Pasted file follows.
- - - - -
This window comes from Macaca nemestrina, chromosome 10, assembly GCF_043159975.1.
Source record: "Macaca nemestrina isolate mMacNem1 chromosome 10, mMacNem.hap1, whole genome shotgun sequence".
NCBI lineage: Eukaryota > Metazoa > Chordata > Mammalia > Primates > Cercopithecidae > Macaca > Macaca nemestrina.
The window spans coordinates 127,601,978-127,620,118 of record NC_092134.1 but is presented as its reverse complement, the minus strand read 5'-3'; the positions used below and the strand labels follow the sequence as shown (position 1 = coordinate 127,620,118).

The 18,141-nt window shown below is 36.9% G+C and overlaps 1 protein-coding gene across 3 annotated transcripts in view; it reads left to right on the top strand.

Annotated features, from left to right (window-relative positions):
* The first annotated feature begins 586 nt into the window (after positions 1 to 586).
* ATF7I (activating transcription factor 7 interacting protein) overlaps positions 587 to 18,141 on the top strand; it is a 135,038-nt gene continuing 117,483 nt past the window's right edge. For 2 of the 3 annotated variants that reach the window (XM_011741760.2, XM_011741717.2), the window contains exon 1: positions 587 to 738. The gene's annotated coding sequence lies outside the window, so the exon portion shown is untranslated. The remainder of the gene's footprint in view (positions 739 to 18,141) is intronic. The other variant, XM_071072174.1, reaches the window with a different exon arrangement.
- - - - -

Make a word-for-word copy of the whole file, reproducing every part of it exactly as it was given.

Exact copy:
This window comes from Macaca nemestrina, chromosome 10, assembly GCF_043159975.1.
Source record: "Macaca nemestrina isolate mMacNem1 chromosome 10, mMacNem.hap1, whole genome shotgun sequence".
NCBI lineage: Eukaryota > Metazoa > Chordata > Mammalia > Primates > Cercopithecidae > Macaca > Macaca nemestrina.
The window spans coordinates 127,601,978-127,620,118 of record NC_092134.1 but is presented as its reverse complement, the minus strand read 5'-3'; the positions used below and the strand labels follow the sequence as shown (position 1 = coordinate 127,620,118).

The 18,141-nt window shown below is 36.9% G+C and overlaps 1 protein-coding gene across 3 annotated transcripts in view; it reads left to right on the top strand.

Annotated features, from left to right (window-relative positions):
* The first annotated feature begins 586 nt into the window (after positions 1 to 586).
* ATF7I (activating transcription factor 7 interacting protein) overlaps positions 587 to 18,141 on the top strand; it is a 135,038-nt gene continuing 117,483 nt past the window's right edge. For 2 of the 3 annotated variants that reach the window (XM_011741760.2, XM_011741717.2), the window contains exon 1: positions 587 to 738. The gene's annotated coding sequence lies outside the window, so the exon portion shown is untranslated. The remainder of the gene's footprint in view (positions 739 to 18,141) is intronic. The other variant, XM_071072174.1, reaches the window with a different exon arrangement.